Today’s word of the day, thanks to Anu Garg and A.Word.A.Day on the Wordsmith.org website, is wantwit. According to Garg, the noun means “A fool; one lacking good sense” and comes from “want + wit, from Old Norse vanta (be lacking) + Old English wit (mind). Earliest documented use: 1449.”
The first half of this compound word is want, which in contemporary English generally means something like a desire, or in the verb form, to desire: “I really want a PlayStation for Christmas; a mere GameCube will not satisfy my want.” But its meaning in early ages was slightly different. According to www.etymonline.com, want first appears “c. 1200, ‘to be lacking,’ from Old Norse vanta ‘to lack, want,’ earlier *wanaton, from Proto-Germanic *wanen, from PIE *weno-, suffixed form of root *eue- ‘to leave, abandon, give out.’ The meaning ‘desire, wish for, feel the need of’ is recorded by 1706.” You can see the old meaning in the old adage “Waste not, want not,” although it is possible to read want in the more modern sense.
The modern sense of wit is something like cleverness. But wit, like want, has undergone some changes throughout the history of English. According to www.etymonline.com, it originally meant “’mental capacity,’ Old English wit, witt, more commonly gewit ‘understanding, intellect, sense; knowledge, consciousness, conscience,’ from Proto-Germanic *wit- (source also of Old Saxon wit, Old Norse vit, Danish vid, Swedish vett, Old Frisian wit, Old High German wizzi ‘knowledge, understanding, intelligence, mind,’ German Witz ‘wit, witticism, joke,’ Gothic unwiti ‘ignorance’), from PIE root *weid- ‘to see,’ metaphorically ‘to know.’ Related to Old English witan ‘to know’ (source of wit (v.)).
“Meaning ‘ability to connect ideas and express them in an amusing way’ is first recorded 1540s; that of ‘person of wit or learning’ is from late 15c.”
On this date in 1215, King John of England made an oath to Pope Innocent III that he would become a crusader. Launching a crusade was a big deal for Pope Innocent III. He began the Fourth Crusade (1202-1204). He also started the Fifth Crusade (1217-1221), which is the one John promised to participate in. And John swore the oath to Innocent III in order, he hoped, to secure the Pope’s support in his ongoing battle with the barons, particularly the norther barons.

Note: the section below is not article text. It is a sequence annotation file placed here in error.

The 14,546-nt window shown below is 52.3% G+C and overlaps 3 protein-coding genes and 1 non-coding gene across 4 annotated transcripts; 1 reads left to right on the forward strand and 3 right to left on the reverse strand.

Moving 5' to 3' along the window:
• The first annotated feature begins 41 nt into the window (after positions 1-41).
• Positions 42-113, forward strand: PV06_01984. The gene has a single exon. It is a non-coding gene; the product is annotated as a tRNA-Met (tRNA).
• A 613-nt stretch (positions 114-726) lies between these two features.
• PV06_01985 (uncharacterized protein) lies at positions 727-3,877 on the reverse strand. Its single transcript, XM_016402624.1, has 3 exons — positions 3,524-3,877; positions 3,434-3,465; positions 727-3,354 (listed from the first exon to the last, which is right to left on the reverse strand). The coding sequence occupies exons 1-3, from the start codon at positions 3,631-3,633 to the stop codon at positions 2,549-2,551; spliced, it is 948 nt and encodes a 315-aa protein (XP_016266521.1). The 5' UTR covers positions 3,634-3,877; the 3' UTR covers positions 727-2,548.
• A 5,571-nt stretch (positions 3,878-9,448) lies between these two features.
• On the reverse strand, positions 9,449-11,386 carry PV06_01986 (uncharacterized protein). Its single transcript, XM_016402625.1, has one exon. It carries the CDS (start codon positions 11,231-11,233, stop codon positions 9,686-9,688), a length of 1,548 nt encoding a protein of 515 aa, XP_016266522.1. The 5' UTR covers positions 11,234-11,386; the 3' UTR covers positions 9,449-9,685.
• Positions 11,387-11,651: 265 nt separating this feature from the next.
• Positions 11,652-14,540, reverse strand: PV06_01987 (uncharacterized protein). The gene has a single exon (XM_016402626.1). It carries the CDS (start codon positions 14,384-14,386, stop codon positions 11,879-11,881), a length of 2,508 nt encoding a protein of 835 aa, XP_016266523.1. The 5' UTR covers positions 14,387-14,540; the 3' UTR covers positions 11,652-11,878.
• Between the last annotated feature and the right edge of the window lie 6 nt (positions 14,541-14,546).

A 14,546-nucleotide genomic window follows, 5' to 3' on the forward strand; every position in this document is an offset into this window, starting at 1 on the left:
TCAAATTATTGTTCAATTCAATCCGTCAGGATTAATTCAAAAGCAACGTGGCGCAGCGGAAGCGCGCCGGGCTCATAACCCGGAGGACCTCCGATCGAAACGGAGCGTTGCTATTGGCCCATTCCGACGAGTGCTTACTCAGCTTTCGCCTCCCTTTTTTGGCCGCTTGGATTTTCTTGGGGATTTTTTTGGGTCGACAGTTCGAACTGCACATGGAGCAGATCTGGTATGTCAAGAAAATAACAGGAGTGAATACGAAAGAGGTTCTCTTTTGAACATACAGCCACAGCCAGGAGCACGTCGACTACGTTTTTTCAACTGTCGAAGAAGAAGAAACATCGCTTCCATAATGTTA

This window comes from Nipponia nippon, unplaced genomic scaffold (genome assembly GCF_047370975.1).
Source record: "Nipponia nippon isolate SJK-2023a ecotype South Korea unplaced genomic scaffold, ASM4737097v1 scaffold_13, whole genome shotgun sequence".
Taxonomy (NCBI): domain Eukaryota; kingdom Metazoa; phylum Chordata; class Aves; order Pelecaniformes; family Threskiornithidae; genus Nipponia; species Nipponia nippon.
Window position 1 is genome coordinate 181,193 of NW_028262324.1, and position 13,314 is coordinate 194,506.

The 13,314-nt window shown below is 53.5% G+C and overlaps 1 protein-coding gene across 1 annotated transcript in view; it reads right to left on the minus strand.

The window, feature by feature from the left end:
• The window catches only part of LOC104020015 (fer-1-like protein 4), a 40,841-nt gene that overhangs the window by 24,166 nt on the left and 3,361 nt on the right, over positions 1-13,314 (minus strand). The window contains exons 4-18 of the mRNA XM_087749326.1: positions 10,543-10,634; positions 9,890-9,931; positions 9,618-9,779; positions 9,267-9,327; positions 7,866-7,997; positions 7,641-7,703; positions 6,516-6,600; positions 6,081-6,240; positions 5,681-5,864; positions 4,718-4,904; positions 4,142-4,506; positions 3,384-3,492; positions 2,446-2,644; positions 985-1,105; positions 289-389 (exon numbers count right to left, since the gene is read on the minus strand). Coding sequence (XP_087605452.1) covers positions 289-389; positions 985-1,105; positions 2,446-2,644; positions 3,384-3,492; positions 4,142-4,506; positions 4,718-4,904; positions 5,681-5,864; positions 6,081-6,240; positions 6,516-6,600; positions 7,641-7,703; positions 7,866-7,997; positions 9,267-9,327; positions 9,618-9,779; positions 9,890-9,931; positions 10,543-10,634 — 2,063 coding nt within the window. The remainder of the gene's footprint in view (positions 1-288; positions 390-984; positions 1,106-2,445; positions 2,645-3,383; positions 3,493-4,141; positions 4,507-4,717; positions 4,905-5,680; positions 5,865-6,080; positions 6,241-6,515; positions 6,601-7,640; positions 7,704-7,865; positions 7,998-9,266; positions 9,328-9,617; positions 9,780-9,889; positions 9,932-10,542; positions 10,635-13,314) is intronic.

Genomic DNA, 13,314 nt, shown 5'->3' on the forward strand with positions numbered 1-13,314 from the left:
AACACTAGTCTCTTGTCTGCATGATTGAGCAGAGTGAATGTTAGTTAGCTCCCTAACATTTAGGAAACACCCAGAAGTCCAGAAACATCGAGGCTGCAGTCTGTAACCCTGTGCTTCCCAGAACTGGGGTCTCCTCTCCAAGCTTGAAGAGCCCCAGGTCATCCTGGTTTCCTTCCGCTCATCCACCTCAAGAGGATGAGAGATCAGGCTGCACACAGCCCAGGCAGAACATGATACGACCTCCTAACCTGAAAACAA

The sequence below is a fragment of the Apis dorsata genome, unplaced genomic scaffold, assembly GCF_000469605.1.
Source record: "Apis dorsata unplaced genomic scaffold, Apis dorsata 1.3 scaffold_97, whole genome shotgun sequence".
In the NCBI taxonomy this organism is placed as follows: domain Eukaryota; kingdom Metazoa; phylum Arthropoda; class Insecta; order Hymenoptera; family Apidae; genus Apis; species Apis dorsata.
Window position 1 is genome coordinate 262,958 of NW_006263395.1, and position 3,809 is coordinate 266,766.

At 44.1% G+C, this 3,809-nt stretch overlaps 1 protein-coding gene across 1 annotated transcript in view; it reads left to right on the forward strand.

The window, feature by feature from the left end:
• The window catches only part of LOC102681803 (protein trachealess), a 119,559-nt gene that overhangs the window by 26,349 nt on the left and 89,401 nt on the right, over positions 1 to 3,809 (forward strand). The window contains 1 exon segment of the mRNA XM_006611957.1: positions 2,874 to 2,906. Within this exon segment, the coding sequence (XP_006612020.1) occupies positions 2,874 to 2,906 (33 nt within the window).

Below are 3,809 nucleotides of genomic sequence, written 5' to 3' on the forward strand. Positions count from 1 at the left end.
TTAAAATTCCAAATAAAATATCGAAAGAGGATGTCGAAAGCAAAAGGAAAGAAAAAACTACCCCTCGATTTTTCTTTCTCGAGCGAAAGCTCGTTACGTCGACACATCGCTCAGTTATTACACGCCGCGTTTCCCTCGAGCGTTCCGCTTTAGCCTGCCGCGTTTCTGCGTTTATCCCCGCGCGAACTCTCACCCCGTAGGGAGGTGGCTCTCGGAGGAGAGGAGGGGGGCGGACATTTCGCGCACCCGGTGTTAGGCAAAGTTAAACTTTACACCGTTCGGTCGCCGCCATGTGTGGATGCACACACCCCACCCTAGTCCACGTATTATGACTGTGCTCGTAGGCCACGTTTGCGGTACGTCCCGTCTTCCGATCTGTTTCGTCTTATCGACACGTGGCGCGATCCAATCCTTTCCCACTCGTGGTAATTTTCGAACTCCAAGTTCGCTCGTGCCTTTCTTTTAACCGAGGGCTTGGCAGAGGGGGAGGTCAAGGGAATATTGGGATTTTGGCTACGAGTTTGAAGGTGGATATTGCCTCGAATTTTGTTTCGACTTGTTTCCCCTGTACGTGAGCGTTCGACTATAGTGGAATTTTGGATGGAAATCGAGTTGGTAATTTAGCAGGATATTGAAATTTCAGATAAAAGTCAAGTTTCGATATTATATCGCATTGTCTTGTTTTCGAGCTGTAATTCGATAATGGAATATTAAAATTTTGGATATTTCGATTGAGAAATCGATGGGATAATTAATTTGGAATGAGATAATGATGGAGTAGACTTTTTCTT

John was the fourth and last surviving son of Henry II and Eleanor of Aquitaine. His older brother, Richard, called the Lionhearted, was king of England from 1189 to 1199. He participated in the Third Crusade, and it took him a long time to get home because of interference from his enemies. During Richard’s absence, John served as Prince Regent of England. This was the famous period of Ivanhoe and the Robin Hood stories.
John became the king in 1199, after his brother’s death. His predecessors were both powerful personalities and powerful rulers who believed in diving majesty. They ruled through the power of their wills and of their armies. They dominated their country, from the peasants all the way up through the barons. But John did not have such a personality and was not as able to command the authority to rule the barons.
John had to deal with a variety of uprisings during his reign. The most significant happened in 1215, the year in which John swore to go on a crusade. The barons had some legitimate complaints, and they spoke out against John in a verbal and military way. The northern barons organized an army (they called it the Army of God), and they marched on London and took control of large parts of England. Finally, John met the rebel barons at a place called Runnymede, and through negotiation found peace in the signing of what is today known as the Magna Charta (the “great charter”).
The Magna Charta is one of the founding documents of democracy and liberalism, though its scope is actually quite narrow and limited. And, sadly, the peace that it brought was short lived. First, John appealed to Pope Innocent III to declare the Magna Charta null and void, which the Pope was happy to do because, well, power loves power. But John’s assertion that the charter was no longer valid didn’t sit too well with the barons who had forced it upon him.
By 1216, the war between the barons and King John was on, and King John would lose. The war was essentially a stalemate, but John contracted dysentery, and eventually he died from it. He also lost much wealth and the crown jewels crossing the river as he and his troops crossed a wash. But the precise spot of this disaster has never been determined.
Of course, John could have retained his power and lived and reigned for a much longer time than head. He could have kept the treaty with the barons and perhaps even gone on to fight in the Fifth Crusade, as he promised to do. But John was a true believer in the divine power of the king, and the desire to live out that theory led to his early death. Well, that and the fact that John, whose nickname was “Lackland,” was a wantwit.
Today’s photo is of the painting of King John’s signing of the Magna Charta, painted in 1868 by Joseph Martin Kronheim.